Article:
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RPG errors you've made


Local Baby Eater...
First gurps session after buying the main book.

After reading about half of it,my players wanted me to run it.
so, i threw them into a transdemensional travelers campain. we misread karate, and instead of 2/3 or their skill, we read it as all of it. so punching damage damage was 5d if your skill was dex+5.

They killed my beautifull little cyborgs.

Ian Absentia

Angry gigantopithecine
Back in the early days of 1st ed AD&D, my friends and I tended to choose our weapons based upon the To-Hit modifier chart, but seldom looked at any other statistics. We noticed that Glaive/Gisarme had truly kick-ass mods, so one or two of us took them with us on our dungeon crawls, not really knowing what they were. One day, in the middle of a pitched underground battle, someone decided to read up a little further on this fantastic weapon and pointed out to us that the damned thing is a polearm anywhere from 10 to 15 long, effectively preventing us from even taking it into a twisty-turny dungeon, much less actually use it in battle.



Old Yeller
Validated User
Feel My Pain!

Two come to mind....

About ten years ago, when I started running Vampire instead of Torg (*) a few of the PC's decided to try Diablre. One particularly lucky SOB managed to knock the Juggler into Topror and drained him dry.

So of course I assumed that he gained the dead vampire's generation.

Things quickly got out of control...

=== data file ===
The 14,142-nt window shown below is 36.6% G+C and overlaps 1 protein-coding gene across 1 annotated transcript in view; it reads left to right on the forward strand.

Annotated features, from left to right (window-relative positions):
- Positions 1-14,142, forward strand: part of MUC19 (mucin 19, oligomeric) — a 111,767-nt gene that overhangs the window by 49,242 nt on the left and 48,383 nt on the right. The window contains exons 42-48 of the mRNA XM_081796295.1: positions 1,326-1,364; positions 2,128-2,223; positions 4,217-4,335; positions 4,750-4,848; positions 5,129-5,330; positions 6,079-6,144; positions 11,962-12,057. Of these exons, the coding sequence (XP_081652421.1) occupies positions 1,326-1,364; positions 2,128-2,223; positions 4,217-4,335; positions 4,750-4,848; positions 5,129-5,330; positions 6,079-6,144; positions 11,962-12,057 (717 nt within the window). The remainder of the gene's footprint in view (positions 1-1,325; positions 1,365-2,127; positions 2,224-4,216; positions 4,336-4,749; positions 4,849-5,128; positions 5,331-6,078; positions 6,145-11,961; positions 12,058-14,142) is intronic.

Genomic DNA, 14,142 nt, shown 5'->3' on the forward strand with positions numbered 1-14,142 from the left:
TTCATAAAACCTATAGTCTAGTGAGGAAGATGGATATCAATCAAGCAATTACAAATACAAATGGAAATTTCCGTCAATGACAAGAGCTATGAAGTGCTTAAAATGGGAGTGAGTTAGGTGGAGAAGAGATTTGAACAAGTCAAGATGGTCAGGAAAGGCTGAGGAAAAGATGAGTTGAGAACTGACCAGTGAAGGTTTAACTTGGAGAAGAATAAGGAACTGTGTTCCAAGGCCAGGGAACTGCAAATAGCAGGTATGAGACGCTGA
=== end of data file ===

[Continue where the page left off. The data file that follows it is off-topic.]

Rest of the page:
Another famous mistake I made was when I as running a Lords Of Creation game. I misjudged the stregnth of the Dire Wolves and killed the entire party in the first encounter.

Of course the Players deserved it but that's another story... :)

(*) Ten years? I am so freaking OLD!!!!!!


Still Here... On Occasion
RPGnet Member
Validated User
CCamfield said:
Right. If you have action dice showing 2, 5, and 9, and delayed as much as possible, you'd be forced to act (or lose actions) on 5, 9, and 10.
---> That's what I thought... then I got in a game and someone called me on it. When I looked it up, I could find it nowhere in the book. (1st printing PG, pg 191 is Init & Held Actions). Made a lot more sense the way i originally read it, so it may be in there somewhere...

. . . . . . . -- Eric

Harlequin Jones

Coordinated attacks in Champions.

The way the rule reads: when two characters coordinate their attacks, they roll damage normally, which the target subtracts his defenses from. Any Stun damage that gets through the defenses is combined with the Stun damage of any coordinating character who also got through the defenses for purposes of seeing whether the target is Stunned.

We certainly misread this one. We were combining all of the Stun damage before defenses were ever applied, effectively slashing the target's defenses by fifty to eighty percent for every attack.

It was brutal.



Atmospherium Junkie
Validated User
Ah, memories......one of my players still won't let me live this one down.

I'm running my first game of Vampire: the Dark Ages, without having had the benefit of looking at the rules in depth. Or, in fact, hardly at all. Fo some reason, I had it stuck in my mind that any "0"'s rolled meant a botch. Never mind that this mechanic makes no sense whatoever...